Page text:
Recent developments in two local communities have us shaking our heads and asking ourselves what is going on with some of our municipal and school officials.

Between city councilors in South Portland and the superintendent at Bonny Eagle, we’re left with our jaws dropping and our eyes popping in amazement at the sheer boldness of these leaders.

In South Portland, the council is contemplating a ban on pesticides. A final vote has been delayed to June 20, although an initial reading was passed earlier this month. This group of seven idealogues, pushed by environmental constituencies within the city, seems determined to make South Portland – which at last look was filled to the brim with oil tanks and retail outlets that drive the southern Maine economy  – become the greenest city in North America, despite what it might do to local business and residents’ personal freedom.

The Founding Fathers probably never envisioned a day when the country would have municipal leaders bold enough to say what people can and cannot put on their lawn or garden. The message the council is sending is this: The pursuit of happiness, at least in South Portland, should not be found in a green lawn and pest-free garden, so city residents better get used to browning and bug-ravaged plantings.

Yes, there are organic alternatives to pesticides, these leaders and their defenders say. But what if we don’t want to? What if we want to buy something that really works? Does our freedom end when it comes to our choice of bug repellent?

We fully appreciate that South Portland leaders are concerned about the environment and that many pesticides have toxic effects that we would not want to cause. The council thinks it needs to “lead” on the issue, but leadership isn’t always just slapping a ban on something. Instead of a ban, the government should work to inform residents about the harmful environmental impact of their lawncare choices. The proposed pesticide ban in South Portland is government overreach, plain and simple.

Similar bad behavior by self-serving officials is also happening at School Administrative District 6. Last week, the school board held a closed-door meeting with a lawyer to discuss the issues surrounding gross sexual assault charges against Superintendent Frank Sherburne’s son. The son was an employee at Sacopee Valley High School and was later hired by SAD 6 to work at Buxton Center Elementary School. He was arrested around the time he was hired as an educational technicial in SAD 6.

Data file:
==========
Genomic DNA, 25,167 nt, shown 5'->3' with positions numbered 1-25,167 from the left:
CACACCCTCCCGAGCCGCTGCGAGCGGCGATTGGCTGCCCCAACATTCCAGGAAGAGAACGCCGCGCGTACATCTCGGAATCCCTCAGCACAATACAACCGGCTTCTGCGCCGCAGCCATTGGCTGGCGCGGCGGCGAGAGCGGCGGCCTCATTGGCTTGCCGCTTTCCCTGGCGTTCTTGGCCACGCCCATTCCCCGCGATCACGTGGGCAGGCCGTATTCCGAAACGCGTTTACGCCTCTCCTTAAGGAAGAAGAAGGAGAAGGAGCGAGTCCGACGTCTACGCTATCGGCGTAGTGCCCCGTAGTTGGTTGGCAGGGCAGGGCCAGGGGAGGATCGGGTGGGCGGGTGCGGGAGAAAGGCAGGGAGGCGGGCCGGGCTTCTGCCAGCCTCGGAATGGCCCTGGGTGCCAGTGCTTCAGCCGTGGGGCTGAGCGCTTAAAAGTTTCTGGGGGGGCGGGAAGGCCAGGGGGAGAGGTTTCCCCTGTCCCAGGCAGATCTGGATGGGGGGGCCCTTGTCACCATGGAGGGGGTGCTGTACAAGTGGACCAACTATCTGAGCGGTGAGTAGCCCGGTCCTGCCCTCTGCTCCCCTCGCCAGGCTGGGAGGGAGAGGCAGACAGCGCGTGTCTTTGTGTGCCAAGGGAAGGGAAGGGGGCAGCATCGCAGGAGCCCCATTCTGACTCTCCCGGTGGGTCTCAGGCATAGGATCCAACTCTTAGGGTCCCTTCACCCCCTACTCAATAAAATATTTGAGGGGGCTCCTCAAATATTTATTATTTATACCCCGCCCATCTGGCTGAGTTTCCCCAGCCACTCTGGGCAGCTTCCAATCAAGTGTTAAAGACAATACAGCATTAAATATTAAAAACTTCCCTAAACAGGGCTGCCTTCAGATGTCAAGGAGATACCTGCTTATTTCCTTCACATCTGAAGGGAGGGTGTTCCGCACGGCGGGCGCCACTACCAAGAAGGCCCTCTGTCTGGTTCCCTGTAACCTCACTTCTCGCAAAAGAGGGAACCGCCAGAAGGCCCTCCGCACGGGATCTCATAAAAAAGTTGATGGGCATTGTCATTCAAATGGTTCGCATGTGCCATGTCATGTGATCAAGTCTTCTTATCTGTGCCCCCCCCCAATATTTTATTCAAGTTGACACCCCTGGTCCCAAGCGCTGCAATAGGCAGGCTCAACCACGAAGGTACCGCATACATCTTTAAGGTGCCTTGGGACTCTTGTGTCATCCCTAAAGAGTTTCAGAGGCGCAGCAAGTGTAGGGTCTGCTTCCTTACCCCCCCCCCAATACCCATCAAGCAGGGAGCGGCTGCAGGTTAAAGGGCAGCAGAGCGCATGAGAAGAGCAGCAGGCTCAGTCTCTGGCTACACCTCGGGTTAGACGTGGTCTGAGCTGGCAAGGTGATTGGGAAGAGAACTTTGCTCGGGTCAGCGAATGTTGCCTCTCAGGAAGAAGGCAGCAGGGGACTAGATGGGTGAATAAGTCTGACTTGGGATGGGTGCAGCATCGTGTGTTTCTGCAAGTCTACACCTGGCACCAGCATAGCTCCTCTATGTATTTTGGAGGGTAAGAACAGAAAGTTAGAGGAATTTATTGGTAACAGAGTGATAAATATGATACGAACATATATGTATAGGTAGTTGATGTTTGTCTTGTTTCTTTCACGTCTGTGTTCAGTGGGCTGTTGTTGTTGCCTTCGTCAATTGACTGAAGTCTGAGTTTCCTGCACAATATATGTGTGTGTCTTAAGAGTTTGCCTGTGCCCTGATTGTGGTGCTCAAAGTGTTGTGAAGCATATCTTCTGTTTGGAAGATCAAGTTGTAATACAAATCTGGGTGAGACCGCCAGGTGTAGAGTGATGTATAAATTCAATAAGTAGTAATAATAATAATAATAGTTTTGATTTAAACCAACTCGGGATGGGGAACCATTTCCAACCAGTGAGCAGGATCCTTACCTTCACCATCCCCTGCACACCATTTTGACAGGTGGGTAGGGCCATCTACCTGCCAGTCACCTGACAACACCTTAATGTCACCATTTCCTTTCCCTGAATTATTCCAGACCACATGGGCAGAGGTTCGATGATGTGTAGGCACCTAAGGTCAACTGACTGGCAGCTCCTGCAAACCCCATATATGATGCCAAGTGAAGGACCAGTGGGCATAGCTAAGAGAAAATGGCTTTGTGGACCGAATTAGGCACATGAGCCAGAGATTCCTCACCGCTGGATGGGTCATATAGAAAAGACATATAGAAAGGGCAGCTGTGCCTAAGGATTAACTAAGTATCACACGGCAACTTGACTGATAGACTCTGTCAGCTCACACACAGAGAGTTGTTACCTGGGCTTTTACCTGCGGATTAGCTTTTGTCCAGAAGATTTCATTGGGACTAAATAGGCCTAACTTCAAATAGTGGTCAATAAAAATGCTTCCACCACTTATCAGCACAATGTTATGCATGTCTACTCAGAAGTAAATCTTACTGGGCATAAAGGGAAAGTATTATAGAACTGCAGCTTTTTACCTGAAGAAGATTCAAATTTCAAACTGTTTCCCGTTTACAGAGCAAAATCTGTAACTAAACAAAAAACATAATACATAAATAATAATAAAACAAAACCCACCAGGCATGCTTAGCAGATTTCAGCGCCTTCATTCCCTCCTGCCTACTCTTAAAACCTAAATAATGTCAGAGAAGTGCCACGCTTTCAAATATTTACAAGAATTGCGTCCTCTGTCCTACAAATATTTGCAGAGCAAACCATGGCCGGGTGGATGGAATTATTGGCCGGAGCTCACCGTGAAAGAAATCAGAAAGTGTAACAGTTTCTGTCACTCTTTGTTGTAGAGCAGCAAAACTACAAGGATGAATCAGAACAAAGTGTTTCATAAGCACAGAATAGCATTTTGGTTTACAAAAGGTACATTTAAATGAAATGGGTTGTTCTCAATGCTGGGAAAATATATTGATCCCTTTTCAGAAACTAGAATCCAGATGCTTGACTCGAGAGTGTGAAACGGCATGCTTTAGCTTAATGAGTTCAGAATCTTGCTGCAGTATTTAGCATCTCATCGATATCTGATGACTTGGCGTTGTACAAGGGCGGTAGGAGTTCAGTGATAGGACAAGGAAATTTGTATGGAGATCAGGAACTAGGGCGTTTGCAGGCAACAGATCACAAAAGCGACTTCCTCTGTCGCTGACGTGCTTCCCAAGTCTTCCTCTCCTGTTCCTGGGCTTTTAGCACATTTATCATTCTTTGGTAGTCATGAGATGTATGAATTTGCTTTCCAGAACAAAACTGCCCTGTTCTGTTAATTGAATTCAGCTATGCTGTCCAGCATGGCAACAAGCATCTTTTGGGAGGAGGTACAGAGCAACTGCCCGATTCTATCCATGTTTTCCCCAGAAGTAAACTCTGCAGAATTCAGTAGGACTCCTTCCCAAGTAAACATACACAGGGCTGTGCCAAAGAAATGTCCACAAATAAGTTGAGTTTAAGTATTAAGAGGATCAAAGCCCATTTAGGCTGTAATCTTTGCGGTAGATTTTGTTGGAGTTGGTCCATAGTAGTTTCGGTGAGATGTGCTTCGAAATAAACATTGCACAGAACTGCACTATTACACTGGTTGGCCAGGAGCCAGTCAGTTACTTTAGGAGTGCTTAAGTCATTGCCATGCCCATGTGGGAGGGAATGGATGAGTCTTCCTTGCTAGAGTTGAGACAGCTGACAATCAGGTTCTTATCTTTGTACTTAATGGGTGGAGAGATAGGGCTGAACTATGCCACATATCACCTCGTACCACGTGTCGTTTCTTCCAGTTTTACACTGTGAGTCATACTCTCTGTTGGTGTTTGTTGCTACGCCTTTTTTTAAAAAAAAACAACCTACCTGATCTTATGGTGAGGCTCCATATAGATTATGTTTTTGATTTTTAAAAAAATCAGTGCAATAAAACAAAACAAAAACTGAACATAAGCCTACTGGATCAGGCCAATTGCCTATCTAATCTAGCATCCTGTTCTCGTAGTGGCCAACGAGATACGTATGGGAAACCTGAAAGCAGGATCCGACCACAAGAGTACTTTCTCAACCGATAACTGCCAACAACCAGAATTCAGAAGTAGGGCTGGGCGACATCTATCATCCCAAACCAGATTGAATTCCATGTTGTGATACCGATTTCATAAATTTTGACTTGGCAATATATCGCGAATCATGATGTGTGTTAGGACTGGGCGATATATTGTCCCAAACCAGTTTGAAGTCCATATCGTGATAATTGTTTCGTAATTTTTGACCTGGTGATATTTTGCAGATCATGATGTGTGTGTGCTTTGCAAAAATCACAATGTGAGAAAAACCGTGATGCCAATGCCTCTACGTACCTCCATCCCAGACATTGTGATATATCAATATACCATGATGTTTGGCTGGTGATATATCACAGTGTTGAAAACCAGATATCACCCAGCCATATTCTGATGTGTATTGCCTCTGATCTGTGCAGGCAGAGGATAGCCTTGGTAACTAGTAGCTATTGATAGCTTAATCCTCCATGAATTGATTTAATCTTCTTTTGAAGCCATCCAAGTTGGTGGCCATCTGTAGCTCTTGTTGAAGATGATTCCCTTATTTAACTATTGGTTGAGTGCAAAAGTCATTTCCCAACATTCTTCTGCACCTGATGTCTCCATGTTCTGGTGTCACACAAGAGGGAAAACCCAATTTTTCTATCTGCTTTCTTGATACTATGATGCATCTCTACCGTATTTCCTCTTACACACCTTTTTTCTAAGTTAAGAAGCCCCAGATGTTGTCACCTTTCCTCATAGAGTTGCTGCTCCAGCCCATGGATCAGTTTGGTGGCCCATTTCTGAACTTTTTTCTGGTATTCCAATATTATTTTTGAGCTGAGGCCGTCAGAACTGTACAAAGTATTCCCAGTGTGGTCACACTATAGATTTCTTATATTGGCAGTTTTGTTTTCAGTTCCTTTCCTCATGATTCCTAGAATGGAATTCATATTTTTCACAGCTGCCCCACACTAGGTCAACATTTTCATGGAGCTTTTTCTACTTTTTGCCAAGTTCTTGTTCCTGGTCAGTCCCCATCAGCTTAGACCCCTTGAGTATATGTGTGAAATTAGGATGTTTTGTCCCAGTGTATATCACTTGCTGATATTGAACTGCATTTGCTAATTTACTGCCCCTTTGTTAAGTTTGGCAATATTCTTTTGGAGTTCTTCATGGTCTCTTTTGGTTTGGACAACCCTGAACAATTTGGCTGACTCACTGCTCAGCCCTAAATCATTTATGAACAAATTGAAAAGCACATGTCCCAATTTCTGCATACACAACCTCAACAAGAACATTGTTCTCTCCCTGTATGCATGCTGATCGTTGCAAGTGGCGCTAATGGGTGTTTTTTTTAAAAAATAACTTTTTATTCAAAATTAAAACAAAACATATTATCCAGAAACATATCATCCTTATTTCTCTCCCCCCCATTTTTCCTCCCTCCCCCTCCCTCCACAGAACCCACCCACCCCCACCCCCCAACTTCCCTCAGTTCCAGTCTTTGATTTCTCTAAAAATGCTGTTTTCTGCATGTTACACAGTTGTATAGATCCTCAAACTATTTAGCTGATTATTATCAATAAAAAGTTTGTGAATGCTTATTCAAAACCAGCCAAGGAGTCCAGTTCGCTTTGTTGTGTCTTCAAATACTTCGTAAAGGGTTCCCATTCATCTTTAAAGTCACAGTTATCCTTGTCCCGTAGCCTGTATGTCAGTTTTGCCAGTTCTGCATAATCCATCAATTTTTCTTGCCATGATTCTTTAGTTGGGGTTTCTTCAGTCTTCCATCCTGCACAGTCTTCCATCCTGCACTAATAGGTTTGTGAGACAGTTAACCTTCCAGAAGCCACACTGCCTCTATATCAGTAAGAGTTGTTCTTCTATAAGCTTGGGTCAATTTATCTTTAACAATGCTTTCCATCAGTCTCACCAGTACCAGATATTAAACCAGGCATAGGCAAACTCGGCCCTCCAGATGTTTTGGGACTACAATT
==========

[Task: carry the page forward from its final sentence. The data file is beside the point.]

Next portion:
While we realize the superintendent had no control over his son’s behavior, the superintendent should be held accountable for suggesting the hiring of his son into the SAD 6 system to board members. That’s against the district’s own nepotism policy, and if he did so knowing his son’s illegal behavior, then the parents who are calling for his resignation have good reason to be concerned. We’re not yet sure what he knew and when he knew it, but Sherburne should know better than to wink-wink and nudge-nudge school board members into hiring his son.

The timeline of what happened and when it happened is still fuzzy, since SAD 6 officials have remained essentially mum so far. But we trust the school board will bring forth full details of the hiring in as quickly as possible, since, as board member Ansel Stevens of Buxton said after last week’s special meeting, the situation calls for a “prompt resolution for the good of the school system.” We also expect the board to issue some sort of disiplinary action against the superintendent if he did in fact break the district’s nepotism policy. That’s a serious concern, especially given the criminal circumstances.

Leaders are entrusted to do what’s in the public’s best interests. Balancing the community’s good versus the personal good is always a challenge, but in these two cases – regulatory overreach and nepotism – it’s clear the public’s good is not being met.

-John Balentine, managing editor